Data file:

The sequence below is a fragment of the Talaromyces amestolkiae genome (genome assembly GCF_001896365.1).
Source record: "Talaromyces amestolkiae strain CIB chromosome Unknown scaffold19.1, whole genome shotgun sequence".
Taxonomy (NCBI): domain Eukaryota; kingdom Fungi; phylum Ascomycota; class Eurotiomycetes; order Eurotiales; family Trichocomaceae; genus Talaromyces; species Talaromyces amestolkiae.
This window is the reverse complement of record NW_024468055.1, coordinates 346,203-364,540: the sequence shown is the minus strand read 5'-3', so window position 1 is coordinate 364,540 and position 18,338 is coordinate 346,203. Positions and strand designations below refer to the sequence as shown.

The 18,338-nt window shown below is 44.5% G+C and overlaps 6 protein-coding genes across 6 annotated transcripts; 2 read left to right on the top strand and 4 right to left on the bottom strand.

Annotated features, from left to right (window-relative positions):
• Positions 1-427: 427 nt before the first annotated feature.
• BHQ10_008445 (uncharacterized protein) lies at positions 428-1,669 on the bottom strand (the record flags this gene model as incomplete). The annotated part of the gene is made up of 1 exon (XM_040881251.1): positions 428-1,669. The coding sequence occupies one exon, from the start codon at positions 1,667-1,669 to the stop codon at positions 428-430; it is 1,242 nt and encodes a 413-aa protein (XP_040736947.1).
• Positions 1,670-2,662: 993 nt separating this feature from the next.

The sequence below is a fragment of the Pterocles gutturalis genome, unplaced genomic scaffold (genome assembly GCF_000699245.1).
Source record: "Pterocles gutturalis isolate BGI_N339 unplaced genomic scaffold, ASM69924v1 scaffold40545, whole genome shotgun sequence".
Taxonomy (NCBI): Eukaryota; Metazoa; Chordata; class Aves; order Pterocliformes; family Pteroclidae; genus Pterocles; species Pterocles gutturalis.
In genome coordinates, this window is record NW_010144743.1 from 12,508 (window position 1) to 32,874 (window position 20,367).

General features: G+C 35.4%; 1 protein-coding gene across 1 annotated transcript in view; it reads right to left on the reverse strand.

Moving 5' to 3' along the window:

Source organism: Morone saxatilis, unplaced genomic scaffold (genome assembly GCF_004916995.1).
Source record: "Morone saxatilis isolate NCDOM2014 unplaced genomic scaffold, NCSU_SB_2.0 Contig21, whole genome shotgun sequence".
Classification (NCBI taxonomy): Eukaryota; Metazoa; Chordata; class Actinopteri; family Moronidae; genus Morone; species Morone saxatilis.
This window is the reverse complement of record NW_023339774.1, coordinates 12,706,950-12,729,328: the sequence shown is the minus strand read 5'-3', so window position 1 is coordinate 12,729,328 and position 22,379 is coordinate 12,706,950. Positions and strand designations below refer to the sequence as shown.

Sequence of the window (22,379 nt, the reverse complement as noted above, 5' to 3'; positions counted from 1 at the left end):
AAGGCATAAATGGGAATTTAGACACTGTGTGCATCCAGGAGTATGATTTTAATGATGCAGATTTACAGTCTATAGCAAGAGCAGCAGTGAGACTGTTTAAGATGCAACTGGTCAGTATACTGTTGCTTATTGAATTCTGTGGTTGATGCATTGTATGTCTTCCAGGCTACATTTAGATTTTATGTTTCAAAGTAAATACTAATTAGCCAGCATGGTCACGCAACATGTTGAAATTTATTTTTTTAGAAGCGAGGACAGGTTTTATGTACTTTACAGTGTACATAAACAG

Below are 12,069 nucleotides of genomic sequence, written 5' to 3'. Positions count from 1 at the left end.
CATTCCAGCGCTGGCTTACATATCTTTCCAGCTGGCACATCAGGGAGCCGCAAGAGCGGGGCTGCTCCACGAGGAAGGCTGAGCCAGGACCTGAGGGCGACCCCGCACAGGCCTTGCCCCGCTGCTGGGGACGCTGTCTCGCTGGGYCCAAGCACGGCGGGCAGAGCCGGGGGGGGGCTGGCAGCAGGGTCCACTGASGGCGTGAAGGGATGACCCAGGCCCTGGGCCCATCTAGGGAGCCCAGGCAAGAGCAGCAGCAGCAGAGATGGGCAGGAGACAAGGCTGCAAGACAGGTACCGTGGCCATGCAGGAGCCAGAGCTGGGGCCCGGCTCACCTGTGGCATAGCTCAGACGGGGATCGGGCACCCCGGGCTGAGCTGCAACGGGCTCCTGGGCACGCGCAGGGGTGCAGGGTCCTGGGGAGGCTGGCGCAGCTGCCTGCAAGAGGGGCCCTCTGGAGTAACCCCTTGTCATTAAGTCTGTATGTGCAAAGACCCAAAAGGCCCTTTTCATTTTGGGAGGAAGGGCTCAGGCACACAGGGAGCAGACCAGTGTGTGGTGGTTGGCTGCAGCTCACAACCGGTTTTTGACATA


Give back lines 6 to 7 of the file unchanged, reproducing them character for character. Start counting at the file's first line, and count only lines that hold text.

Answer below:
Annotated features, from left to right (window-relative positions):
• Positions 1-427: 427 nt before the first annotated feature.